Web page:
We should also differentiate between liquid or clotted PRP (fibrin) and the frequency of application. A distinction should be made between chronic and acute pathologies and between surgical and nonsurgical conditions.
Mikel Sánchez, MD, is from USP Hospitales, Unidad de Cirugia Arthroscopica, Clinica USP-La Esperanza, Vitoria-Gasteiz, Spain.
Disclosure: He has no relevant financial disclosures.
Lacks scientific evidence
Platelet-rich plasma therapies aim to improve the process of tissue repair through local delivery of autologous bioactive agents to influence critical mechanisms such as inflammation, angiogenesis or extracellular matrix synthesis. Platelet-rich plasma has been used for just about any and all conditions in orthopaedic sports medicine, and some practitioners swear by it. I am more cautious: I am fascinated by this new technology, and by the opportunity that PRP may afford to get my athletes back to health and fit to fight faster. However, I am aware of the fact that there is still relatively little level 1 evidence in favor of PRP. Indeed, the well-performed level 1 studies seem to paint a different view from what is outlined in the press. The early studies were impressive, and PRP seems to be effective in the management of tennis elbow. However, subsequent well-performed randomized controlled trials in Achilles tendinopathy from Holland and our own in rotator cuff tears do not show any advantage. Another randomized controlled trial using PRP in open repair of Achilles tendon ruptures from Sweden shows that it is at best of no use, and possibly harmful. I am aware of another trial in rotator cuff repair which shows early advantages, and of another that shows no advantages.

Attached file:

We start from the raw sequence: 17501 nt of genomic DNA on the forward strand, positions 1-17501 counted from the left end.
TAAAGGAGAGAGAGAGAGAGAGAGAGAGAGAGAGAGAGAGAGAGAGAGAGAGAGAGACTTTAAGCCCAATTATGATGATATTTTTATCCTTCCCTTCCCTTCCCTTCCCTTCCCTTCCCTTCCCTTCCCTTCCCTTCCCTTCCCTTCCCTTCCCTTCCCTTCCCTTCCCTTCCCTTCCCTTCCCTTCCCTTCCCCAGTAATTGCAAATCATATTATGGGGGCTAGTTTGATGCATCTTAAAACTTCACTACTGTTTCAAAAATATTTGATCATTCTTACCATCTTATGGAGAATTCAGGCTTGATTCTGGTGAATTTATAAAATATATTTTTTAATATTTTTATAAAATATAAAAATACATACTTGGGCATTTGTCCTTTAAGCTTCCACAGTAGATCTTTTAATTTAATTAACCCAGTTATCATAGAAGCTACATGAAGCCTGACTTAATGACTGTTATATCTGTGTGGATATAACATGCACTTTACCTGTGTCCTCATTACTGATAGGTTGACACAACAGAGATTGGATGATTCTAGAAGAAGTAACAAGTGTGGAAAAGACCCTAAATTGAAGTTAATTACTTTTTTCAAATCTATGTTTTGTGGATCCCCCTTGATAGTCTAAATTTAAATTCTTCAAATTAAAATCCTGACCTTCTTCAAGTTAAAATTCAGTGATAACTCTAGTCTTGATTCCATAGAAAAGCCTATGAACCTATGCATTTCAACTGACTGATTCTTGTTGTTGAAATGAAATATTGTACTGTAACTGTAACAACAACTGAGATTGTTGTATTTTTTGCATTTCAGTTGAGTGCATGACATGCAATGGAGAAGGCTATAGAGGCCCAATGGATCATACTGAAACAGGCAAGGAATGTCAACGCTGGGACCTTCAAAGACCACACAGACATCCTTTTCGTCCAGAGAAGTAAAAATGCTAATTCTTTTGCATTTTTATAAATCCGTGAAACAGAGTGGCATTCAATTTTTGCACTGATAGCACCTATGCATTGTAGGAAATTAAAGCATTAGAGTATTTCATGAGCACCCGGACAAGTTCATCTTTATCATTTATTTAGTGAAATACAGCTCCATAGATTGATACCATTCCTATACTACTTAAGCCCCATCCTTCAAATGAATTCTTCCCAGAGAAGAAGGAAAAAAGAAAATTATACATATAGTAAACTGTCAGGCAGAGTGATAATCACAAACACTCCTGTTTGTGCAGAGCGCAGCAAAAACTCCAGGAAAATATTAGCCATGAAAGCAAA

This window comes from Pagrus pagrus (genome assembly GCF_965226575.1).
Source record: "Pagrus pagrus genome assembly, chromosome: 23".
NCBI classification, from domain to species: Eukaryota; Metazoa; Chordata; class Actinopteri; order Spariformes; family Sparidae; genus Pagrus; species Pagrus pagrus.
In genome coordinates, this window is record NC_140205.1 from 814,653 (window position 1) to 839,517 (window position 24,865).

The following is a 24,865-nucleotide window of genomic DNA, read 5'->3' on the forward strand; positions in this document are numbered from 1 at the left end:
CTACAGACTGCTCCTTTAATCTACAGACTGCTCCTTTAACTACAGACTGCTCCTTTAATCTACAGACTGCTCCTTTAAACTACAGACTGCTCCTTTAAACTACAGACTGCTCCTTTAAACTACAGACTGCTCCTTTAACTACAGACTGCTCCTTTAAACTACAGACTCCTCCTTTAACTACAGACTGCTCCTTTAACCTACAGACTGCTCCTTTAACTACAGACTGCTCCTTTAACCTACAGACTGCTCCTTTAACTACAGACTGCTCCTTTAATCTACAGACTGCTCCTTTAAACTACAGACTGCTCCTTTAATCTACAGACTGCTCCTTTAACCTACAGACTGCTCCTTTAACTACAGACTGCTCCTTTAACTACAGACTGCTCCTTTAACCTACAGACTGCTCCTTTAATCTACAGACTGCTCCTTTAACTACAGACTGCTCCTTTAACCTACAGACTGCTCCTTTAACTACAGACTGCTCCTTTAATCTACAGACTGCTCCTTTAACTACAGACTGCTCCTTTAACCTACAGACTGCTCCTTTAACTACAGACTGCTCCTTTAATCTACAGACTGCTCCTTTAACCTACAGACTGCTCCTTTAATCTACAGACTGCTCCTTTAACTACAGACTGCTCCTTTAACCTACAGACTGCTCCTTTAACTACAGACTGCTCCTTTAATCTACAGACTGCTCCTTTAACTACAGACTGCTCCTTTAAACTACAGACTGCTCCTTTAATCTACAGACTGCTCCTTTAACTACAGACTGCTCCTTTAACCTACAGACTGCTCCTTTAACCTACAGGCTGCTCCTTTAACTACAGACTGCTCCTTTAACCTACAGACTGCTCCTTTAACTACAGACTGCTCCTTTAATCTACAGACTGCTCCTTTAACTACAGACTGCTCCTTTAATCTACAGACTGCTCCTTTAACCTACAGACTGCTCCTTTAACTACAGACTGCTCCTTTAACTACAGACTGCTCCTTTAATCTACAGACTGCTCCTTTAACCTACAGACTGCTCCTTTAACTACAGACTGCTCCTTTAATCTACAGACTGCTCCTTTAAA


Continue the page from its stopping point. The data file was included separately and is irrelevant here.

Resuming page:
We performed systematic reviews with the Dutch group and with the group who introduced the concept of PRP in the management of musculoskeletal injuries, led by Drs. Anitua, Sánchez and Andia, in Spain, and found that the scientific evidence is just not there. The same applies to muscle injuries. Therefore, at present, I am happy to perform studies on PRP (and we are doing so), but I do not use it in clinical practice, at least not yet!
Nicola Maffulli, MD, MS, PhD, FRCS(Orth) is the centre lead and professor of sports and exercise medicine, consultant trauma and orthopaedic surgeon, Queen Mary University of London Barts and London School of Medicine and Dentistry, William Harvey Research Institute Centre for Sports and Exercise Medicine, Mile End Hospital, London.
Disclosure: He is the owner of SportsMed(UK) Ltd.